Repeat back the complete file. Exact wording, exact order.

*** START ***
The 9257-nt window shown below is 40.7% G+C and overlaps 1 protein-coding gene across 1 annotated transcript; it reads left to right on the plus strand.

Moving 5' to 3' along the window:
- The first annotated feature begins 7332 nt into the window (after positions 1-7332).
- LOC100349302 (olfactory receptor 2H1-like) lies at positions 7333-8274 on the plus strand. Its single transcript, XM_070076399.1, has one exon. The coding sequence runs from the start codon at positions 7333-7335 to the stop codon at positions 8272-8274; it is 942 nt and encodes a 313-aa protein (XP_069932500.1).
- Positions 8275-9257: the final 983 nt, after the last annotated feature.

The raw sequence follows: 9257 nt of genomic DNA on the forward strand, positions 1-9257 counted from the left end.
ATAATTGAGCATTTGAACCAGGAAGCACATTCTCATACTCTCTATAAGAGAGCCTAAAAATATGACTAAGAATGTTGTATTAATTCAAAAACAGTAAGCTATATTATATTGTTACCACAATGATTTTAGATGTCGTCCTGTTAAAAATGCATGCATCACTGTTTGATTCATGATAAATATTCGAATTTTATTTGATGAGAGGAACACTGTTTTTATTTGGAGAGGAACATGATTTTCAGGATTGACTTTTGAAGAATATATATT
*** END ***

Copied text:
The 9257-nt window shown below is 40.7% G+C and overlaps 1 protein-coding gene across 1 annotated transcript; it reads left to right on the plus strand.

Moving 5' to 3' along the window:
- The first annotated feature begins 7332 nt into the window (after positions 1-7332).
- LOC100349302 (olfactory receptor 2H1-like) lies at positions 7333-8274 on the plus strand. Its single transcript, XM_070076399.1, has one exon. The coding sequence runs from the start codon at positions 7333-7335 to the stop codon at positions 8272-8274; it is 942 nt and encodes a 313-aa protein (XP_069932500.1).
- Positions 8275-9257: the final 983 nt, after the last annotated feature.

The raw sequence follows: 9257 nt of genomic DNA on the forward strand, positions 1-9257 counted from the left end.
ATAATTGAGCATTTGAACCAGGAAGCACATTCTCATACTCTCTATAAGAGAGCCTAAAAATATGACTAAGAATGTTGTATTAATTCAAAAACAGTAAGCTATATTATATTGTTACCACAATGATTTTAGATGTCGTCCTGTTAAAAATGCATGCATCACTGTTTGATTCATGATAAATATTCGAATTTTATTTGATGAGAGGAACACTGTTTTTATTTGGAGAGGAACATGATTTTCAGGATTGACTTTTGAAGAATATATATT